DHAKA, Bangladesh - According to U.S. Ambassador to Bangladesh Peter Haas, addressing Dhaka's air quality problem is essential for public health and key to ensuring the city's long-term viability and livability.
On Thursday in Dhaka, the ambassador spoke at a gathering for Climate Action Champions (CAC).
From Tuesday to Thursday, the U.S. embassy, in collaboration withGenLab, a youth-led social enterprise, successfully hosted young climate activists to discuss ways to work together to address air quality.
Fifty young climate champions from Bangladesh, Bhutan, India, Nepal, and Sri Lanka were among the participants.
According to the embassy, Haas was present for the Thursday closing ceremony, encouraging the young delegates to carry on with their crucial environmental conservation work.
Dhaka has long struggled with severe air quality problems.
"This place frequently has some of the worst air in the world. The ambassador advised that you can access air quality data from our monitor at the U.S. Embassy in Dhaka online 24/7.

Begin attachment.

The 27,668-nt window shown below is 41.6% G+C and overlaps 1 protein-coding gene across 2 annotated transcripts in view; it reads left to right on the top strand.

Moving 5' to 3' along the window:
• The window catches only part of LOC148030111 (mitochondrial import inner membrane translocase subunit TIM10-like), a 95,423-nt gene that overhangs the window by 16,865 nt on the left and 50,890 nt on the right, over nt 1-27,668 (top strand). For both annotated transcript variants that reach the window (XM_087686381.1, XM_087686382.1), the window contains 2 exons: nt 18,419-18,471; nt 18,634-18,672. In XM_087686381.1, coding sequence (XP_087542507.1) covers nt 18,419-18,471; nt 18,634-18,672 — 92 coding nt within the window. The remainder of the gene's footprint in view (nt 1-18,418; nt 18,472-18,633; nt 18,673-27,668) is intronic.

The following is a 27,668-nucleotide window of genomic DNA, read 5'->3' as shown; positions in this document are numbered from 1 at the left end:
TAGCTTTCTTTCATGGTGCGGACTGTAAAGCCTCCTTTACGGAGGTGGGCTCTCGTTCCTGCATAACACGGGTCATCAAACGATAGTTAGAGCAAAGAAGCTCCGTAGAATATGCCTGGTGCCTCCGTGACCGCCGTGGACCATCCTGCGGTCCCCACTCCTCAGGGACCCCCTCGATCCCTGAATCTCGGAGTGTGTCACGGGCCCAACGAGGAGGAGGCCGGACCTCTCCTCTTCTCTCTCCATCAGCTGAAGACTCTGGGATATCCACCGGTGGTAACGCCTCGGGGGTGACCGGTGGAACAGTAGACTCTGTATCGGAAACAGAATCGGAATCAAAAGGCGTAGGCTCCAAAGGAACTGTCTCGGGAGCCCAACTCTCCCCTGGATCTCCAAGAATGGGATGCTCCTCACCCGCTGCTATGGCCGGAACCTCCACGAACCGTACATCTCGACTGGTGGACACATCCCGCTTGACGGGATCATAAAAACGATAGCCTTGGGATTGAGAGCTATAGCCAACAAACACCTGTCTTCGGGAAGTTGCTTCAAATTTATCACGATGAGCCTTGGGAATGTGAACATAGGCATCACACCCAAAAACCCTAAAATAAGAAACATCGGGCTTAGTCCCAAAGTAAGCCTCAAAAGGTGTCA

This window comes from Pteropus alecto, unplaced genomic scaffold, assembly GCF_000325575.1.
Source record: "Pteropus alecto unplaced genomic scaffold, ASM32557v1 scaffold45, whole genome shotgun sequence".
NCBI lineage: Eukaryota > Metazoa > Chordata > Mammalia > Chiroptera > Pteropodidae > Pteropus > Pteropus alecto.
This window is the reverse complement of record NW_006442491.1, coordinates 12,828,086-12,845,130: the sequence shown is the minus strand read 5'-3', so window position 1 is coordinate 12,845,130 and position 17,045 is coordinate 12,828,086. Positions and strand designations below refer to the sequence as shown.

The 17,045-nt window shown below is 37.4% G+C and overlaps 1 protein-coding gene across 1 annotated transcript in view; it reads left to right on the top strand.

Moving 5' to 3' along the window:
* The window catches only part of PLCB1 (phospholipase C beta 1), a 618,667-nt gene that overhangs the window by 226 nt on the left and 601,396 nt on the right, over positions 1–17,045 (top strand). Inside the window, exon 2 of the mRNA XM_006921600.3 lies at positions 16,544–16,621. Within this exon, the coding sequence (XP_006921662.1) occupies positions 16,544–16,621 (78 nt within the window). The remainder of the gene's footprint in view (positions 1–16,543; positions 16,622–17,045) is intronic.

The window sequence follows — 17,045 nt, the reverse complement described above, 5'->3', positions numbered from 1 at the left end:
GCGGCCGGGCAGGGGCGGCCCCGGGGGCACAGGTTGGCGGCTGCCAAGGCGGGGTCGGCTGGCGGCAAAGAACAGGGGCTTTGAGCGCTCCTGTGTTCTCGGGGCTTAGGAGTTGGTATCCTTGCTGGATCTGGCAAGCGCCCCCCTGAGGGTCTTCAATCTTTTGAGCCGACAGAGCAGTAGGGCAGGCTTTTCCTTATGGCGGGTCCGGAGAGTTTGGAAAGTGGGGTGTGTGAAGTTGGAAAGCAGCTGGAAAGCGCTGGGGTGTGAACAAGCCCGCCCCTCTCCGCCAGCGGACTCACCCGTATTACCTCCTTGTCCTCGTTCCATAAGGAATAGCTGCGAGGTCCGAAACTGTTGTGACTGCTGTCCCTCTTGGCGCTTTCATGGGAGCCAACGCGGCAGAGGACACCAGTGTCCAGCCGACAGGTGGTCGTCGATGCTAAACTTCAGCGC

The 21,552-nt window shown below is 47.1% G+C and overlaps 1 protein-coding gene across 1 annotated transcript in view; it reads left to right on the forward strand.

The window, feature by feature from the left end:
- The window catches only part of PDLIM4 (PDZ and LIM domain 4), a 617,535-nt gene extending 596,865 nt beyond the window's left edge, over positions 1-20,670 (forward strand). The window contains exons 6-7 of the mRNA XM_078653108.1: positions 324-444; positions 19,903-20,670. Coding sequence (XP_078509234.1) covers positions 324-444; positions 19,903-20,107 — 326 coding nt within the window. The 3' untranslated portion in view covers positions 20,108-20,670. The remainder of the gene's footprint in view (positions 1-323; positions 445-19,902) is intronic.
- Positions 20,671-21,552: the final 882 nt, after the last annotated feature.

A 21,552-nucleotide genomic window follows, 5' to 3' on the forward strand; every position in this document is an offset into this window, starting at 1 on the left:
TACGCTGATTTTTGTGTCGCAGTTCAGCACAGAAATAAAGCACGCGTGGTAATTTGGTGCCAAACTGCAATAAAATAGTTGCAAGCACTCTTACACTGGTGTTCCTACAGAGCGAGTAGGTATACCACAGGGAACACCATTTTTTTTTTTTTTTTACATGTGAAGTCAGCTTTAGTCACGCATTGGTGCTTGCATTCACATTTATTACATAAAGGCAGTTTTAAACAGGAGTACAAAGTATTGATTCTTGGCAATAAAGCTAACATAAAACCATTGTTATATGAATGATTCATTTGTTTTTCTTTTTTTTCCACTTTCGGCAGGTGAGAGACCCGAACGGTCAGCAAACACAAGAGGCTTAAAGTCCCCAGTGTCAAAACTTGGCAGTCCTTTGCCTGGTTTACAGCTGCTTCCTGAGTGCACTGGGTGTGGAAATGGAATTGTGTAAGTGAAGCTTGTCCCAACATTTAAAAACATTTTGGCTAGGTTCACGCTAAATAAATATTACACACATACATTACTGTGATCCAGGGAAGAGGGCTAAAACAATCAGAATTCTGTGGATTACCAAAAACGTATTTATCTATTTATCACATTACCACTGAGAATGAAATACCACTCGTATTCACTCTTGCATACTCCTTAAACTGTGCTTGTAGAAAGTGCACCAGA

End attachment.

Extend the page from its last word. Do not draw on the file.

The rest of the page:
"The U.S. government is strongly committed to addressing climate change through various ambitious initiatives and policies that align with and support global efforts to reduce the effects of climate change and make the transition to a more sustainable and resilient future. To effectively address the problems brought on by climate change, the United States must take a proactive approach to risk modeling and preparedness."
The ambassador explained that by doing this, "we engage experts and stakeholders in discussions of the impacts of climate change, which include more frequent and severe weather events, rising temperatures, an increase in sea level, and changing precipitation patterns.
"We support young climate champions who make a meaningful and constructive difference in the fight against climate change," the statement reads.
The CAC Network is a five-country regional initiative supported by the U.S. Department of State to develop and equip young leaders to spearhead climate action in the area.